Come visit us!

I know. I need to.

What’s stopping you?

Work. I’ve got work. But soon!

By Dainéal Parker

Part I: Guy Volunteers to Impress a Girl (The Extrinsic Motivator)

Lately LA has felt more like Seattle with all the rain we’ve been getting, but the previous 5 years have been bone dry. For the San Gabriels, this means forest fires. Like most things ecological, people are both the problem and the solution. Sure, we’re warming up the earth and drying it out and creating ideal conditions for disaster, but we’re also creating groups like Tree People who, because I’m not the only one that cares about these mountains, work and sweat and bleed to replenish them.

You don’t have to live in Southern California to appreciate Tree People. Check them out!

When I first volunteered with them it was because of a girl. This girl (let’s call her Molly), being well aware of my passion for all things environmental, had asked me to come along and I agreed before she could finish the question. Don’t get me wrong: I was excited to spend a day in the mountains planting baby trees. I love hiking and being out in the wilderness, but my real motive was Molly (that’s my cat’s name; is that weird?). This is what’s known as an extrinsic motivator, and I’ll come back to that.

“I remember how good it felt to have done something, anything to make thing things better when it seemed like everything was getting worse.”

The experience was incredible. My fellow volunteers were happy and pleasant and motivated; we were equipped with everything we needed, we understood what we were doing and why, and our proximity to the beneficiary was about as close as it gets. We even got to watch a rescue helicopter take off. If this had been a date, it couldn’t have been going any better.

I’ve since lost touch with Molly (oh, don’t worry; I don’t mean my cat; she’s on my lap as I’m writing this), but she’s not what I think about when the sunshiny imagery of that perfect day comes to mind. What I think about are those trees I planted with my own hands. How tall are they now? Did they even survive? Are they thriving? Could I find them? Would they remember me if I visited?

You don’t remember me, but …

And I remember how good it felt, not being with Molly per se, but to have done something, anything to make things better when it seemed like everything was getting worse.

Part II: Guy Volunteers Just to Volunteer (The Intrinsic Motivator)

These days, when I return to the wilderness for the purposes of volunteering, my heart is all aflutter not so much due to romance, but because of the deep satisfaction and sense of purpose I feel when I’ve got sweat on my face and dirt on my hands. When reminding other planters to put some rocks or sticks around the base of baby Groot so that the sun doesn’t dry out the roots, I fondly recall having once been on that stage of my volunteer journey and suddenly I don’t feel so dead inside.

This is what’s referred to as an intrinsic motivator.

It’s not complicated, I promise. You’ve probably already figured it out.

First-time volunteers are almost always extrinsically motivated. They feel obligated by an employer or parent or teacher; they were seeking a reward (more time with Molly, say) or even avoiding punishment. They are also influenced by their values (in my case, the environment), context (I could demonstrate my usefulness to impress a potential partner), and their situation (just a single guy looking for love among the trees, right?).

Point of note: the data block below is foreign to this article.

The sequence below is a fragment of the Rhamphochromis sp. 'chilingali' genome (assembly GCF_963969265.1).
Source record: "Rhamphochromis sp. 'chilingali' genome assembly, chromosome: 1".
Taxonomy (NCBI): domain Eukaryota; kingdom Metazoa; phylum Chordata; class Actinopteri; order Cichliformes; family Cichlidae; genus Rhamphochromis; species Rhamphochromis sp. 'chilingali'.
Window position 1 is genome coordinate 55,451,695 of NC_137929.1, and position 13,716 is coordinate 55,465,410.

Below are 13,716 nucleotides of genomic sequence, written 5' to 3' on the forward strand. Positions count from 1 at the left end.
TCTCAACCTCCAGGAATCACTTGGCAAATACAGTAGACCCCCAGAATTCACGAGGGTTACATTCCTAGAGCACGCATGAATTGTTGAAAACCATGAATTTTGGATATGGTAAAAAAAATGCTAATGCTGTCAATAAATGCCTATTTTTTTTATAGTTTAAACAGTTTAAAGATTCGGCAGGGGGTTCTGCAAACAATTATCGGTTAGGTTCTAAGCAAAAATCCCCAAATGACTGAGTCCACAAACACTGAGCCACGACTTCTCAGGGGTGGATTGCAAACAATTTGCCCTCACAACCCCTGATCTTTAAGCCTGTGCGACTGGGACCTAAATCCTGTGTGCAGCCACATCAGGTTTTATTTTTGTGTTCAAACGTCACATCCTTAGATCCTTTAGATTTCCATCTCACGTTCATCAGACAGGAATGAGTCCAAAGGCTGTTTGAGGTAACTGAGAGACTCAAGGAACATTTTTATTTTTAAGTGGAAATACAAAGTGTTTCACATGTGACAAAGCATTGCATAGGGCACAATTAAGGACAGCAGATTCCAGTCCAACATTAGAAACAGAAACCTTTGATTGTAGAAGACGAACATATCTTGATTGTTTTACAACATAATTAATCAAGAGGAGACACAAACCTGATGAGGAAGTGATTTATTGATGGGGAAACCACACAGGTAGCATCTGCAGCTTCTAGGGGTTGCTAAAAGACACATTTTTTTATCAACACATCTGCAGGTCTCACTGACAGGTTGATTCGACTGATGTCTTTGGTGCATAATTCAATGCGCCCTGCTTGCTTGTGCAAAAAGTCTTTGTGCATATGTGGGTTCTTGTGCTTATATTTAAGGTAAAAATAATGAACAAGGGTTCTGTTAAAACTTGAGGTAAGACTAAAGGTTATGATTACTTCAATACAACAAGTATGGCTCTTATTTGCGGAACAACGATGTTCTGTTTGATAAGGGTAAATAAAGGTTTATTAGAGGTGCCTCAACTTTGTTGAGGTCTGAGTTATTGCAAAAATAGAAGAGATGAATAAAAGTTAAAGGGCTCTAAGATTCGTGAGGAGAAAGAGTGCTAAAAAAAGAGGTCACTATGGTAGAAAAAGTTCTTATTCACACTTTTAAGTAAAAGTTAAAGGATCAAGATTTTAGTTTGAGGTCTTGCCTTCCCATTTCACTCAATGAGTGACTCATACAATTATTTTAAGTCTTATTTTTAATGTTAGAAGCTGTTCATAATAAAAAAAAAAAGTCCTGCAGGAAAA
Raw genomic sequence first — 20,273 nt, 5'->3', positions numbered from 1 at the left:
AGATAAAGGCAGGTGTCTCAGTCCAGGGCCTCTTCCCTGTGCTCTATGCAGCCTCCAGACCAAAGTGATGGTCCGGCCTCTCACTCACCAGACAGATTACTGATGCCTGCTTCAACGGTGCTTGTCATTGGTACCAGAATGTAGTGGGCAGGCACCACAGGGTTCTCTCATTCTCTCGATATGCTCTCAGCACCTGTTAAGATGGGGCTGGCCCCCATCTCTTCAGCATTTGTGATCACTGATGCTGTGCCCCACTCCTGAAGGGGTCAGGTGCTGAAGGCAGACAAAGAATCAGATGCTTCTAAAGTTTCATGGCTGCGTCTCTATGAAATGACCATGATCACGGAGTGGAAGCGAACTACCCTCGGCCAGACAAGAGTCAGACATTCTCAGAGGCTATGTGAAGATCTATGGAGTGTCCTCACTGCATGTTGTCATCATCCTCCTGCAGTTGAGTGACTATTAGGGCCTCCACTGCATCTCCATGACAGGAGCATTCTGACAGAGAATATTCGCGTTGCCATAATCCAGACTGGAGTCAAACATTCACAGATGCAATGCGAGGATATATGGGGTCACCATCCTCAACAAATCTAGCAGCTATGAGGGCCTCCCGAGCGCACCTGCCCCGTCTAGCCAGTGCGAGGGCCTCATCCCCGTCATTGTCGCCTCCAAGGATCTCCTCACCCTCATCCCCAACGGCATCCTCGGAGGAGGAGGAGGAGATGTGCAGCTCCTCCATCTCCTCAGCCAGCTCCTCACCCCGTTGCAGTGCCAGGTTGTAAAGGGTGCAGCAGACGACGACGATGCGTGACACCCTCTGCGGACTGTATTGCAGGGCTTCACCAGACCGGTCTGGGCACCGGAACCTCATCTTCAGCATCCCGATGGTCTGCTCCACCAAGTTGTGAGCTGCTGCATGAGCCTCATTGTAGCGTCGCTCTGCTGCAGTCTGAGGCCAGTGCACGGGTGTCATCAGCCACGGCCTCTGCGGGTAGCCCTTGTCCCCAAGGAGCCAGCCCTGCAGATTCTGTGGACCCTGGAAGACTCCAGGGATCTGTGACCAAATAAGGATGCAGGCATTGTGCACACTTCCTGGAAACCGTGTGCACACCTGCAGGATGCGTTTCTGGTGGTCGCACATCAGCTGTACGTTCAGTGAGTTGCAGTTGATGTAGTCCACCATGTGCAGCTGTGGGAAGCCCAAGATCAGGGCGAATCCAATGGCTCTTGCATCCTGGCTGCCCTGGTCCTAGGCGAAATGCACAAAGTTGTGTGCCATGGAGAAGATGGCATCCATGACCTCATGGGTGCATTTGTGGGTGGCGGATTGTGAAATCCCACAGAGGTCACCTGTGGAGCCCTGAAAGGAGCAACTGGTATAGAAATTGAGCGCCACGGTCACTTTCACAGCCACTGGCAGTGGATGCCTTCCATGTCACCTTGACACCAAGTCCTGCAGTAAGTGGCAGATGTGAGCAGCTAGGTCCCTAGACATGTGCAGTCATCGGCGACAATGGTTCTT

“It is imperative that you recognize whether volunteers are driven extrinsically or intrinsically if you expect them to have a meaningful experience.”

The most effective way to motivate this type of volunteer to participate is with what we call a value bundle. I’ll come back to that.

Turn that leaf over (get it?) and you’ll find that more seasoned (get it?) volunteers tend to be intrinsically motivated. They are expecting nothing more valuable than 1. the work itself, and 2. a sense of ongoing accomplishment. In other words, the experience is the reward; the journey is the destination, you dig? OK, no more puns, I promise.

Part III: Guy Makes a Pitch

Having read this, how obvious does it seem? I’m basically telling you that larger birds have more feathers than smaller ones (wait, is that even true?). But listen, if you’re in a position where motivating an individual or team, it is imperative that you recognize whether they are driven extrinsically or intrinsically if you expect them to have a meaningful experience. It also can’t hurt for you (the volunteer) to understand your own reasons for doing what you’re doing.

OK, back to the value bundle. I know you’re excited about that. Actually, you know what? As the editor of the RW blog, this thing is plenty wordy already. What I’m going to suggest is that you enroll in a new program our fearless leader Chris Jarvis is leading called Empathy in Motion: The Power of Employee Volunteering. It’s free, it’s online, it requires absolutely no credentials of any kind to join, it’s just a few weeks away, and yes – this entire blog has been a pitch for it. But the recommendation is sincere. If you haven’t heard Chris speak, well … he has a way of getting through to even the most hardened of cynics (trust me).

Find me on Twitter if you’re heading to the San Gabriels and I’ll see if there’s some trees we can plant. Or we could clean up the beach. Or feed some food insecure families. Or help our furry friends find desperately needed homes. I guess it depends on what motivates you …

Empathy in Motion costs you nothing, and its value far exceeds the price of admission. Enroll now!